Photographs of the Sartoris Family are taken from the book Rushden Hall Northamptonshire by kind permission of Mr. Clive Wood.
The alms-houses consisted of a bed-sitting room and a tiny kitchen, and oil lamps were used for lighting. Photographs of the original cottages were presented by the Sartoris family and hung on the walls, to be handed down from tenant to tenant. The rent was one penny per week, and was collected annually by Mrs. Sartoris herself. A bedstead, bed linen, curtains and mats were provided, together with coal, and groceries were a frequent gift from the Hall. When Mrs. Sartoris collected the rent of 4s. 4d. she would invariably hand back 2s. to the tenant.
In 1948 the alms-houses were presented to the town by the trustees and accepted by the Council at their meeting on Wednesday 11 February, together with the benefit of a trust fund, comprising £366 of securities for the maintenance of the properties. This meant that they would become part of the Council’s housing stock.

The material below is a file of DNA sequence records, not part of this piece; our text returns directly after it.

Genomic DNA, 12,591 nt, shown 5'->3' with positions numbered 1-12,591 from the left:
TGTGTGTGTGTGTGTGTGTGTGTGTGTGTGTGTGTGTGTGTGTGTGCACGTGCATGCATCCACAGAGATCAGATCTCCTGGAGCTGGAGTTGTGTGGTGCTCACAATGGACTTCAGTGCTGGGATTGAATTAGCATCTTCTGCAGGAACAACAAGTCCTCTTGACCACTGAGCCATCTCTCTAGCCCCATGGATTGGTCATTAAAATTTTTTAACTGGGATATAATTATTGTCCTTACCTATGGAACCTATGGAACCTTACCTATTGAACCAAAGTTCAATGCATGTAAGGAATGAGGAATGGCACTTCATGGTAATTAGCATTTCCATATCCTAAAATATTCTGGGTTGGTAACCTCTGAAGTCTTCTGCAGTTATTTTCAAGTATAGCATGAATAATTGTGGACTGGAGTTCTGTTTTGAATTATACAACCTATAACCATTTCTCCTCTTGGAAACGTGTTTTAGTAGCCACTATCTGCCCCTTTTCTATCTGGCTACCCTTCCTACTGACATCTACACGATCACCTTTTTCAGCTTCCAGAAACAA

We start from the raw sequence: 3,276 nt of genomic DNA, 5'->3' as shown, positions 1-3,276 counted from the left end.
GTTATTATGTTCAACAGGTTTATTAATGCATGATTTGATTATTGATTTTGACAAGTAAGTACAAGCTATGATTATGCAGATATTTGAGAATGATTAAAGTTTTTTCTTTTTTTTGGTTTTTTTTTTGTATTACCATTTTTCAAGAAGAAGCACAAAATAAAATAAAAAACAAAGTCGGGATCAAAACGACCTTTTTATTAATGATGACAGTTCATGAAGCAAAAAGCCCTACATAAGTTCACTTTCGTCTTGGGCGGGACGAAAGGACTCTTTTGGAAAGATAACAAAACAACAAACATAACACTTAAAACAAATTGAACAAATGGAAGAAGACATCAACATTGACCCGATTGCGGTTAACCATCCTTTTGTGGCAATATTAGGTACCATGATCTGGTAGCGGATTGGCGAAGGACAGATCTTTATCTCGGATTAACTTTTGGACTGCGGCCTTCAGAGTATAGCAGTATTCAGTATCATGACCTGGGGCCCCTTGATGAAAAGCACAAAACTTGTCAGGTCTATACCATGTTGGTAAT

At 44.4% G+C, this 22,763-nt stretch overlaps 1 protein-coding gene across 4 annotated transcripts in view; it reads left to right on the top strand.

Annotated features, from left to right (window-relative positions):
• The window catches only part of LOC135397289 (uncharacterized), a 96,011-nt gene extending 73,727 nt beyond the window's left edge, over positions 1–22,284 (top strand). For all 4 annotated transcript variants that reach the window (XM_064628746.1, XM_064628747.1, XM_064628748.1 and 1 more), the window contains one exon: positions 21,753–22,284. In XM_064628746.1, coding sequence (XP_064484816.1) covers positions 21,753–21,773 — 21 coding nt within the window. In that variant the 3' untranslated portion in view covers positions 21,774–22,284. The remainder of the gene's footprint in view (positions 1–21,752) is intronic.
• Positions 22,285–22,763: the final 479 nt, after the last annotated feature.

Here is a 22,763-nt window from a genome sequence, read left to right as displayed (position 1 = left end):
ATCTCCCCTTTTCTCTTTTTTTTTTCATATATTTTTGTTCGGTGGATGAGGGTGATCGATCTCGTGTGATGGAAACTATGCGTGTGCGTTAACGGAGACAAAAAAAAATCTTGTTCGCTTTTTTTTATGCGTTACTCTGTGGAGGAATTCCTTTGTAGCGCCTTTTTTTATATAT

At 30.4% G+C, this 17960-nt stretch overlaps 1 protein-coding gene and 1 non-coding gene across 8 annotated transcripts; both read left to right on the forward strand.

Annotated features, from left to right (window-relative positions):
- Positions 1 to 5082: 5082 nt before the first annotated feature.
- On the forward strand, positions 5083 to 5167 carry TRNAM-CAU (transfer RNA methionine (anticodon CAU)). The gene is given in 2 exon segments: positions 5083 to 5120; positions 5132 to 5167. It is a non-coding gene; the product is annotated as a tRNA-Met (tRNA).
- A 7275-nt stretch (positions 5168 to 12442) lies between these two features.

By 1951 the Council had decided the alms-houses needed modernising and accepted the tender of Messrs. F. and R. Windsor, at £2,021 for the work to be carried out. In February 1952 the tenants had moved out to live with relatives, and the work was under way and expected to take about three months. The living rooms were to be redecorated, the kitchens improved, having a larder and a cooker, and a bathroom with indoor W.C. installed. They would have constant hot water and radiators in the kitchen and bathroom. They were to be re-roofed, the walls thickened, and the leaded light windows removed and replaced by new ones of a similar style.
In 2015 the alms-houses were again due to be transformed and the four bedsits converted into two one-bedroom bungalows, specially equipped for older people. The bathrooms were converted into wet rooms and all steps, inside and out, removed. This time the cost of the work was over £115,000.